A man whose mother bequeathed her iPad to her family in her will says Apple's security rules are too restrictive.
Josh Grant, 26, from London, told BBC Radio 4's You & Yours his mother bought the tablet during her cancer treatment.
Since her death, they have been unable to unlock the device, despite providing Apple with copies of her will, death certificate and solicitor's letter.
Apple says its security measures have led the industry in helping customers protect lost or stolen devices.
Anthea Grant bought the tablet two years ago when she had her first cancer diagnosis, using it mainly for games and for video calling to keep in touch with her sons.
In her will she indicated that her estate was to be split between her five boys, and the brothers decided the eldest son Patrick should have the iPad.
After her death, they discovered they did not know her Apple ID and password, but were asked to provide written consent for the device to be unlocked.
Mr Grant said: "We obviously couldn't get written permission because mum had died. So my brother has been back and forth with Apple, they're asking for some kind of proof that he can have the iPad.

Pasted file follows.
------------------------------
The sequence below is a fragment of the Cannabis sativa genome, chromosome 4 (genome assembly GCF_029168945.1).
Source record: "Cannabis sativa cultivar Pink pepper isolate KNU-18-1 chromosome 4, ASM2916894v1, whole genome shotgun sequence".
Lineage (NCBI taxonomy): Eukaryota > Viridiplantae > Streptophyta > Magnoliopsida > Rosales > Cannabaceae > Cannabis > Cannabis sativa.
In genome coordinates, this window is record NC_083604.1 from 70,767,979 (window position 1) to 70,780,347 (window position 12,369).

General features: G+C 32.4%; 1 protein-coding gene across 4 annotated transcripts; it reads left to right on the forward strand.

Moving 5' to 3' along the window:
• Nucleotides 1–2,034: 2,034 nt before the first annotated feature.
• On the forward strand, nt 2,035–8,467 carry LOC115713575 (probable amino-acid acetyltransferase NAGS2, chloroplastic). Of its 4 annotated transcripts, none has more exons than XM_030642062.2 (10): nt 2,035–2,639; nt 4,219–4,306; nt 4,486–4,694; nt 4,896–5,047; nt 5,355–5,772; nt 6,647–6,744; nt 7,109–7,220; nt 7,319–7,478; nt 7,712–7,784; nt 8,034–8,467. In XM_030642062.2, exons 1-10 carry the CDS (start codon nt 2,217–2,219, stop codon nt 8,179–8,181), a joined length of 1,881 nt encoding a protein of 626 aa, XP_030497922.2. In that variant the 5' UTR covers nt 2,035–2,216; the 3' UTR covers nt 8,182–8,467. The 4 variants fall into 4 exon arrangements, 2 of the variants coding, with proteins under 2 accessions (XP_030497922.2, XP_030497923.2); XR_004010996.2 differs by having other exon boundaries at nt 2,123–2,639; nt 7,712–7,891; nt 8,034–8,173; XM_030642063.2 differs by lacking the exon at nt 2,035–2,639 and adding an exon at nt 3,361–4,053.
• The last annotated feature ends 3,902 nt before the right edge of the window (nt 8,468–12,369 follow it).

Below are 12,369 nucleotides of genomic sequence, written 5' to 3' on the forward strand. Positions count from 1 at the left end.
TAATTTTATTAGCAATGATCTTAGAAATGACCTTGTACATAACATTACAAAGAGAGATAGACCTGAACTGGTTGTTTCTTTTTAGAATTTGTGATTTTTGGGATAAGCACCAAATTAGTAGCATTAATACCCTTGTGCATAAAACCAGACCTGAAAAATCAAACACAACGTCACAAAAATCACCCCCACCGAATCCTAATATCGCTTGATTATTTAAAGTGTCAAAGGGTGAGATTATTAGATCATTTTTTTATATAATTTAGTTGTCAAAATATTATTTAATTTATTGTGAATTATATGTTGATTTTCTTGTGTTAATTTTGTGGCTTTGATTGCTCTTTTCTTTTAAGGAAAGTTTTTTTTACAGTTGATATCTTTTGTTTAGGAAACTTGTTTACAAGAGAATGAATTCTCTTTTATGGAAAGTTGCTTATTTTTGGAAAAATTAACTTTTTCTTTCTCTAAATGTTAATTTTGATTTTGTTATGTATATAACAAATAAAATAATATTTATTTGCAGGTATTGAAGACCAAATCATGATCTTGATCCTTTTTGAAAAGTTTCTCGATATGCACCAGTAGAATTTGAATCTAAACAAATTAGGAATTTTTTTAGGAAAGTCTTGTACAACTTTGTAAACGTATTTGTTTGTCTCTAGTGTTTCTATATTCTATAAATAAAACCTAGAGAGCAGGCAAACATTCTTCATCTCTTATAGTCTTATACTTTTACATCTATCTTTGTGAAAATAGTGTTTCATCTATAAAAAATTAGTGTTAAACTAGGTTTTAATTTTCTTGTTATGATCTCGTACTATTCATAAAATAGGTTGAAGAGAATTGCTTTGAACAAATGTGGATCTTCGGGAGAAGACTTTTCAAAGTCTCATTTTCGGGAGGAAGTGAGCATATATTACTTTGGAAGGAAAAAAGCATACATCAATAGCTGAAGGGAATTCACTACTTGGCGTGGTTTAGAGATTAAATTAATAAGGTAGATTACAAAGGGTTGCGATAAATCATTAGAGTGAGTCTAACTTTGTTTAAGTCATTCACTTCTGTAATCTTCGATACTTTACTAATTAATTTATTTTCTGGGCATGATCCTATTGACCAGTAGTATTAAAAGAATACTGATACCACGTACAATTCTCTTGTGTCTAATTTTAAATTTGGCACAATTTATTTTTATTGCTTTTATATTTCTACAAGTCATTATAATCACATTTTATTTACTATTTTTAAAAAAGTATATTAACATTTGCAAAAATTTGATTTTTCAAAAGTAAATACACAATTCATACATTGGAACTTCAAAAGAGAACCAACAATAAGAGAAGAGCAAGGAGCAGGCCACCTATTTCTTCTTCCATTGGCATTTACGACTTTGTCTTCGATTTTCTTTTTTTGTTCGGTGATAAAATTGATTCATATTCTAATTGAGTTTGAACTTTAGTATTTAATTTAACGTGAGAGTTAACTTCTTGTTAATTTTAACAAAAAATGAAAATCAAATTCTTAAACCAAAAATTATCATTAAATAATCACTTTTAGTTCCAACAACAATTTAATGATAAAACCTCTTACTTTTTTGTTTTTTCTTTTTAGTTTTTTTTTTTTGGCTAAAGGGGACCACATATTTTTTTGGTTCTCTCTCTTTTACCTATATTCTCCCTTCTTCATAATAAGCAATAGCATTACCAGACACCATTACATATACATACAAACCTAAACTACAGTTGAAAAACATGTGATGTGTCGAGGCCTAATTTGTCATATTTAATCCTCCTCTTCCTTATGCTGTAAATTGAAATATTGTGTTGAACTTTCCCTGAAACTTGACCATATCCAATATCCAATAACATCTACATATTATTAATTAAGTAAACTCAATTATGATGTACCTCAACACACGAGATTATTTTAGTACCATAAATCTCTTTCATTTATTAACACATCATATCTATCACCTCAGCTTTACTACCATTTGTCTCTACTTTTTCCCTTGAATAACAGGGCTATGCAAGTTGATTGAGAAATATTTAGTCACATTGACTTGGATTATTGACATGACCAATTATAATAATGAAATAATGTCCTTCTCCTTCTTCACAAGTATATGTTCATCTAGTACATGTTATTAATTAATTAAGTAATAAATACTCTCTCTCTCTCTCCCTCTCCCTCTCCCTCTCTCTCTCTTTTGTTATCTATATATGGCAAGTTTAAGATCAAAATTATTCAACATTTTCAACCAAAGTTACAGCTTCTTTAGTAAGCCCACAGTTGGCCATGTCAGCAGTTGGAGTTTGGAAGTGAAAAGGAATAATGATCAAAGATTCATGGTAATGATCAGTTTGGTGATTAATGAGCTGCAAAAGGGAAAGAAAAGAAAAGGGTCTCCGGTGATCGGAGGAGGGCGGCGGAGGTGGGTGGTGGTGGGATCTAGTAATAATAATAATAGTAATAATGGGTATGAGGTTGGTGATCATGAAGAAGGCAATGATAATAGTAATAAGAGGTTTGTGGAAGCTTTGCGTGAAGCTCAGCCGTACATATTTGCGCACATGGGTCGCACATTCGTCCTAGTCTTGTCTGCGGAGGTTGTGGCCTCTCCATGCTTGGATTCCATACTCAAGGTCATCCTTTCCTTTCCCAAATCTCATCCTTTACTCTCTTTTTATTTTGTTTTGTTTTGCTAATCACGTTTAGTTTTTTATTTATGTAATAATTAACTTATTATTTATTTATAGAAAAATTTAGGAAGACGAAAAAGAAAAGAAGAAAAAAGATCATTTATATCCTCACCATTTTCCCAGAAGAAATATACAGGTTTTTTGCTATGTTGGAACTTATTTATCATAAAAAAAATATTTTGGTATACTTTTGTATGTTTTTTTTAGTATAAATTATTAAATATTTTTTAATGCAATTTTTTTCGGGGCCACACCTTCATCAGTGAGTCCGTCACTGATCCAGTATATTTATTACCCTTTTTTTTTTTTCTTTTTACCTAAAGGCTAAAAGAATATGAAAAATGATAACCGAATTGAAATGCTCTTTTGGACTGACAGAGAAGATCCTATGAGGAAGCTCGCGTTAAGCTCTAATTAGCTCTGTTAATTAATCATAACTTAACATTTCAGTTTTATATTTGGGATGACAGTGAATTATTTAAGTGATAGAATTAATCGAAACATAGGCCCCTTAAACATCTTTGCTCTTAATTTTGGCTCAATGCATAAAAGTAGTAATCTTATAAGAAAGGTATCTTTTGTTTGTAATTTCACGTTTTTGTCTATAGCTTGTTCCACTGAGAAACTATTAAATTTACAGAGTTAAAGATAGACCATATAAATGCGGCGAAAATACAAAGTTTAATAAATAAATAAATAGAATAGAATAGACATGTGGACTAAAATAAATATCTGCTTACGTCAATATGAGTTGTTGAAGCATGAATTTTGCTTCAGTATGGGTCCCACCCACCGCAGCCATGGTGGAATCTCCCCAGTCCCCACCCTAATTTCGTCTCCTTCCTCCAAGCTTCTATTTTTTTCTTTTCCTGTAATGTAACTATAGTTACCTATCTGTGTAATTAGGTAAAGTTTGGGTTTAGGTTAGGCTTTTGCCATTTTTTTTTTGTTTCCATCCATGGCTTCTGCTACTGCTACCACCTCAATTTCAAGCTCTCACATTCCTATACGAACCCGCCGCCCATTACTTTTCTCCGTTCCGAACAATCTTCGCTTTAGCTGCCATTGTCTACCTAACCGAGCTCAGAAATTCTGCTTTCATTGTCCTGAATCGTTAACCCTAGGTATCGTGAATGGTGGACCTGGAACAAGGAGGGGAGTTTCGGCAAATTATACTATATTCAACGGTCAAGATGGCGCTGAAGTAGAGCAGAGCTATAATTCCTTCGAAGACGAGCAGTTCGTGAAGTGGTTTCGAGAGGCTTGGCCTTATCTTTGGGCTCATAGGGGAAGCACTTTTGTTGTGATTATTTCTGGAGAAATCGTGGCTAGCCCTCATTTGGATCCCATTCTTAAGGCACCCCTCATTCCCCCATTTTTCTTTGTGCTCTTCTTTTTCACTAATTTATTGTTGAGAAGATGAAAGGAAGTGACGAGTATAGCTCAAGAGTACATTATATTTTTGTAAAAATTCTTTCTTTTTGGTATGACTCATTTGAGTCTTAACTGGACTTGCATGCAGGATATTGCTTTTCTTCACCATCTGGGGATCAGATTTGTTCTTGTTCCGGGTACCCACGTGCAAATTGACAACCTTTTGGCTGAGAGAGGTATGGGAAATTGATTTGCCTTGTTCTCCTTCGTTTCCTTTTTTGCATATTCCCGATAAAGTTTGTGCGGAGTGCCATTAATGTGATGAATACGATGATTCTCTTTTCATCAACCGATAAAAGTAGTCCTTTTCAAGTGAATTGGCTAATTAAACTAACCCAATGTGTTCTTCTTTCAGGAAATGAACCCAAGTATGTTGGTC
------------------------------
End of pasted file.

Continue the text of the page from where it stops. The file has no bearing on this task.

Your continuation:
"We've provided the death certificate, will and solicitor's letter but it wasn't enough. They've now asked for a court order to prove that mum was the owner of the iPad and the iTunes account.
"It's going to have to go through our solicitor and he charges £200 an hour so it's a bit of a false economy."
The security measures are designed to prevent unauthorised access to Apple users' online iCloud accounts, which could include personal documents, photos and messages.
Mr Grant said: "I thought we might use it as a shiny placemat. I'm a big fan of Apple, their security measures are great but we have provided so much evidence.
"At 59, my mum was fairly young, I've already lost my dad and it's a bit cold of them not to treat things on a case-by-case basis."
Apple told You & Yours it had led the industry in helping customers protect lost or stolen devices, and that Find My iPhone, launched in 2009, allowed customers to remotely set up passwords and remove personal information.
It added that a measure called Activation Lock also gave customers control of their device and acted as a theft deterrent.
Since publication, Apple has acknowledged it misunderstood the request to unlock the device. The company has now restored the factory settings. It maintains a court order would be needed to access the iCloud.